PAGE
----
Wednesday, July 25, 2012

Mitochondrial Disease #hopeforkendall

This is our niece, Kendall, who suffers from Mitochondrial Disease.  Kendall's story is long and crazy.  We refer to her mother, Dan's older sister, as Dr. Terra after all the research she's done on Mitochondrial because she's smarter than most doctors most doctors know nothing about it.

Kendall went into surgery today.  Today's she's having a "bladder diversion created through her abdomen" which sounds insane, doesn't it?  I cant keep track of how many surgeries she's had or how many times she's been in the hospital.  I've cried in despair over the bad news and rejoiced with the good.  All we can do is hope.  And, there is hope.  She went from being a teeny, tiny baby full of tubes and unable to eat, to a walking-talking 4 year old who can keep up with her three big sisters.

Terra and Ben with Kendall, Karissa, Kealey and Kendall is on Ben's lap.  Photo by:  2 Sis Photos.
Our nephew, Elijah, who is not Kendall's brother because he's from Dan's other sister, Noelle, also has mitochondrial disease.  Elijah has a lot of the same "quirks" that Dan had as a child and still suffers from, therefore, Dan may or may not have some form of Mitochondrial disease.  I wanted to find out why there are varying degrees of Mitochondrial disease.  Why Kendall has feeding tubes and therapy and is constantly in and out of hospitals and emergency rooms and why Elijah and Daniel seem somewhat healthy.  Here's what I found [via United Mitochondrial Disease Foundation].  I've bolded the important parts.
Mitochondrial diseases result from failures of the mitochondria, specialized compartments present in every cell of the body except red blood cells. Mitochondria are responsible for creating more than 90% of the energy needed by the body to sustain life and support growth. When they fail, less and less energy is generated within the cell. Cell injury and even cell death follow. If this process is repeated throughout the body, whole systems begin to fail, and the life of the person in whom this is happening is severely compromised. The disease primarily affects children. Diseases of the mitochondria appear to cause the most damage to cells of the brain, heart, liver, skeletal muscles, kidney and the endocrine and respiratory systems. Depending on which cells are affected, symptoms may include loss of motor control, muscle weakness and pain, gastro-intestinal disorders and swallowing difficulties, poor growth, cardiac disease, liver disease, diabetes, respiratory complications, seizures, visual/hearing problems, lactic acidosis, developmental delays and susceptibility to infection.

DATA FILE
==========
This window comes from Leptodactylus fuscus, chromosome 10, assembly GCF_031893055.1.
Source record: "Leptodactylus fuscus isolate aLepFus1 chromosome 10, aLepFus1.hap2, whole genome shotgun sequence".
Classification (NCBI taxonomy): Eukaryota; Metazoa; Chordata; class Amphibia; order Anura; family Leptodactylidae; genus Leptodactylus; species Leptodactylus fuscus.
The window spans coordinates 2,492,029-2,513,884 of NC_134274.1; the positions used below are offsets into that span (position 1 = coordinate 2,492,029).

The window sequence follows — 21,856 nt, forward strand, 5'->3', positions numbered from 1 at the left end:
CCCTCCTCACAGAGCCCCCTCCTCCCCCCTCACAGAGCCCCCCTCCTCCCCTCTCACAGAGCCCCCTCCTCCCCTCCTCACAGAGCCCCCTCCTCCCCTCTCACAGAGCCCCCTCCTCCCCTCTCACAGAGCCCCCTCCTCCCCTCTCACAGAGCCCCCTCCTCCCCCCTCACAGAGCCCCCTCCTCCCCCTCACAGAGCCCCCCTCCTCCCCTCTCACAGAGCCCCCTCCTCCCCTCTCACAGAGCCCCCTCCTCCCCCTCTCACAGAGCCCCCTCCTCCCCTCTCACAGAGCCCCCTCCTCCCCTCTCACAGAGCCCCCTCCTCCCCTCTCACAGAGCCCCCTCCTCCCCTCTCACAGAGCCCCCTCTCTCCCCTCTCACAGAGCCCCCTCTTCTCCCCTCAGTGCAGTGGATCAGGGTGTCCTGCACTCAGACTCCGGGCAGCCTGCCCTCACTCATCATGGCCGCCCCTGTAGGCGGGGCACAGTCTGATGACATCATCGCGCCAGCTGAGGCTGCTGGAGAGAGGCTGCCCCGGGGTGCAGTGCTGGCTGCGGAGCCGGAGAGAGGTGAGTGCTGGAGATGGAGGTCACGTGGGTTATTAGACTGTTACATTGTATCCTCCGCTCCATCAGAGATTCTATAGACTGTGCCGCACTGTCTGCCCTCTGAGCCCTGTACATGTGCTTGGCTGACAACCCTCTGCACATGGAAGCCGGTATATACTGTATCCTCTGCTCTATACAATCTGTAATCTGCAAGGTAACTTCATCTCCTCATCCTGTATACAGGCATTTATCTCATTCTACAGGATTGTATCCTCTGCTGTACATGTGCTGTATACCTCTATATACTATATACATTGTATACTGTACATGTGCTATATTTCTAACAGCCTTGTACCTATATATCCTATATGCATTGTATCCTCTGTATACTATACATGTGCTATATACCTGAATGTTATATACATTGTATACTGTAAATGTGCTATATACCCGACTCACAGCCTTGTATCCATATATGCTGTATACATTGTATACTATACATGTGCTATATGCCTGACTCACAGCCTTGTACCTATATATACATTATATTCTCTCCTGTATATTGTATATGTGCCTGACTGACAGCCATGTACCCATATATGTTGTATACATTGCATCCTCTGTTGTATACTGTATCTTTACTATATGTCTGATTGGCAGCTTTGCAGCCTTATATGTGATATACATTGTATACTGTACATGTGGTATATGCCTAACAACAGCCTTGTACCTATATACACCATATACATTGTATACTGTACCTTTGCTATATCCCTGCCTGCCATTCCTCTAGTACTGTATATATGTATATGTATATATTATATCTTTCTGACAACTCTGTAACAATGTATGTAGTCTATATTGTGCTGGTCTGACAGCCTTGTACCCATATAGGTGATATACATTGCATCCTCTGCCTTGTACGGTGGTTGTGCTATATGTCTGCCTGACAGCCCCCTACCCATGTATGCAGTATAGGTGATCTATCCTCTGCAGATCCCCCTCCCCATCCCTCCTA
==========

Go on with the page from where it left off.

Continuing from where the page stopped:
It's a complicated disease and it's taking many lives.  It is critical that we tell the UMDF story & Kendalls' story to a much broader audience, to raise awareness and to hopefully make this disease more recognizable among the medical community and policy makers.  I'd like to encourage you to find out more about Mitochondrial Disease; that you would go to the UMDF site and join their network to learn more about this disease.  You can decide what type of information you'd like to receive - from "localized event information" and volunteer opportunities to just simply receiving the quarterly newsletter to keep abreast on this disease and what the future may look like for its 1 in every 200 affected individuals.  

There is hope.

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